The current watch list of four member federations – Kenya, Ethiopia, Belarus and  Ukraine – will be folded into Category A, which will include those member federations considered “most at risk of doping”. The national team athletes from these federations will have to undergo at least three out-of-competition doping tests in the 10 months before a world championships or Olympic Games.

Category B will include the other federations who are competitive at international level, while Category C will include federations with very few international-level athletes.

Category A and B federations will be required to ensure athlete drug-testing plans are submitted to the IAAF before each world championships or Olympic Games.

Meanwhile, Coe confirmed that Budapest is the preferred European candidate city for the IAAF World Championships in 2023. A full technical, financial and risk evaluation will now be undertaken, with the results presented to the Council in December, when a final decision is set to be made.

The Council also received progress reports on the new world ranking system, which it intends to introduce next year; the re-structuring of the global calendar to allow clear periods for road racing and indoor and outdoor seasons, ending with the world championships; and plans to revamp the Diamond League which the Council agreed was vital to the sport remaining relevant to athletes and fans.

Commenting on the 214th IAAF Council Meeting, Coe said: “This has been a busy two days with a number of important decisions taken. However as always on these occasions we were also able to discuss some of the issues that cause concerns with athletes and fans.

“We discussed the need to address the issue of large numbers of athletes at the Diamond League wearing identical kit, which causes confusion for spectators and broadcasters. This has to change and a group has been set up to drive this change.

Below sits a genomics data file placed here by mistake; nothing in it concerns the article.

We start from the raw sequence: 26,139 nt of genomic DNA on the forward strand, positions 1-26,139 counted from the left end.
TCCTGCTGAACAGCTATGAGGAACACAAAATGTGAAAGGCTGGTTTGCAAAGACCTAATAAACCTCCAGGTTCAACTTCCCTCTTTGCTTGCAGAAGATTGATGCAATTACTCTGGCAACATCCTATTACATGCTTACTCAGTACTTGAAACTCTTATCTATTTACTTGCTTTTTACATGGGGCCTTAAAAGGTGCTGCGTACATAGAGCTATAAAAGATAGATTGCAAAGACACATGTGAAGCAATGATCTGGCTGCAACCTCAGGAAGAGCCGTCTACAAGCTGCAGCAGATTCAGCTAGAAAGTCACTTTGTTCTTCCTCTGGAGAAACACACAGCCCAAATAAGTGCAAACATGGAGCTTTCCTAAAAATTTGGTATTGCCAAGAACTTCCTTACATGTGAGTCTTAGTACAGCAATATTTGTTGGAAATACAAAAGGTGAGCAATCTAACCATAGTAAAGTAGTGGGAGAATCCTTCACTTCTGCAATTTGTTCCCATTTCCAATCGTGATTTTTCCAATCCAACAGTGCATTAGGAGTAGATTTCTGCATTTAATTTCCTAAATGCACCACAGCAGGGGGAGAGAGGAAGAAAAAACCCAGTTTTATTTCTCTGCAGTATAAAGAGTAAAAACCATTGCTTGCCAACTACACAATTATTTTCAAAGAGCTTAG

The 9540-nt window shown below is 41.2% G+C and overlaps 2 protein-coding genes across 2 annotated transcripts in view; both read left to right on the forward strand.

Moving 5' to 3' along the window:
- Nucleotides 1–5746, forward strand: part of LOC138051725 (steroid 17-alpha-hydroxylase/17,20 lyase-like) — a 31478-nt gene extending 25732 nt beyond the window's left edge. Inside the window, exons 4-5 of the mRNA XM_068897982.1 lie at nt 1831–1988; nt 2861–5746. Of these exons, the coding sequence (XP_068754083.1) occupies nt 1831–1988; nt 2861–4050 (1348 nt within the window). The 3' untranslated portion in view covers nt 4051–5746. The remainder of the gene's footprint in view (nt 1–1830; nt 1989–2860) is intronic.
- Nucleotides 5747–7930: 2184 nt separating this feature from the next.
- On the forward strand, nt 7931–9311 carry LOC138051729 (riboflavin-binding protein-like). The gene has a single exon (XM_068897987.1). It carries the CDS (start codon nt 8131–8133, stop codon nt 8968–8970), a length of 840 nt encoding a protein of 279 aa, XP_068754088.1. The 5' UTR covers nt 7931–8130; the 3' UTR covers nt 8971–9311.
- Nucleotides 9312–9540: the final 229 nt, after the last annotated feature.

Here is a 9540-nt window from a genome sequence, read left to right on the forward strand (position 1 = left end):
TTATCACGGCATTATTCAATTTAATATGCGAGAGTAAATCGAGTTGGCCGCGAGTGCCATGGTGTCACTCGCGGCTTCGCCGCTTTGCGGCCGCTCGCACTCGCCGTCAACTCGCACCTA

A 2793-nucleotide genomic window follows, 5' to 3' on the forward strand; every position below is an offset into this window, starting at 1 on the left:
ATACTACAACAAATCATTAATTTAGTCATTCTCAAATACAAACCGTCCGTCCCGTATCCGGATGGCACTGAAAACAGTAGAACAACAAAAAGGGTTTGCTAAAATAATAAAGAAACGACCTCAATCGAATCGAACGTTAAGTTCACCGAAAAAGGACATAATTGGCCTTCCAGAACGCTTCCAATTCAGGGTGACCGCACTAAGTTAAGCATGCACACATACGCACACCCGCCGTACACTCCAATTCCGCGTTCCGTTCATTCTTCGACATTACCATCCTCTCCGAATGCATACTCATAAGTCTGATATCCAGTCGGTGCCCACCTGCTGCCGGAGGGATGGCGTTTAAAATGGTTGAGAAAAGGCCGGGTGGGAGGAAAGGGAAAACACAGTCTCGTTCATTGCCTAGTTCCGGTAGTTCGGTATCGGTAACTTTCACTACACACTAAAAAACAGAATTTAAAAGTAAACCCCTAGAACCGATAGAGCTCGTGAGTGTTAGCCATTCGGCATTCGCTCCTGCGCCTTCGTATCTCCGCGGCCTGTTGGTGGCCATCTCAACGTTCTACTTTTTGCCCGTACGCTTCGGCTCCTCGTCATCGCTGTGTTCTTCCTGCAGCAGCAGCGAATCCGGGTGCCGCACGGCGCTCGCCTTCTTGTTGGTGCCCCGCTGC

“We also discussed the need to amend and improve governance and control of athlete representatives to better protect and support athletes. We must hold athlete representatives to the same rigour and governance that we hold athletes and ourselves. The current regulations will be reviewed with new more centrally controlled regulations presented to the next Council meeting in December.”


Hughes disqualified after winning 200m gold

On a dramatic night at the Carrara Stadium on the Gold Coast, it was a mixed night for the home nations, as England’s Zharnel Hughes was disqualified after initially winning gold in the men’s 200m final.

Winning the race after a strong bend, Hughes began to tie up on the home straight and as Trinidad and Tobago’s Jereem Richards began to chase him down, the two were involved in a clash of arms approaching the finish line as both men stumbled over the line.

With both men clocking 20.12, Hughes was initially awarded the gold medal but as replays showed Hughes impeded his competitor as they vied for the line, Hughes was subsequently penalised and disqualified for infringement.

Desperately for Hughes, The Anguillan-born athlete was already on his lap of honour when he was informed of the official’s swift decision to DQ him, as Hughes went off the track in search of answers. An appeal was lodged by Team England but was unsuccessful as the result stood.

Hughes’ loss however was Northern Ireland’s Leon Reid‘s gain being promoted from fourth place behind Canada’s Aaron Brown, with the athlete who has declared himself to compete for Ireland but is yet to receive his papers to compete, walking away with a surprise bronze.

source: britwatchsports.com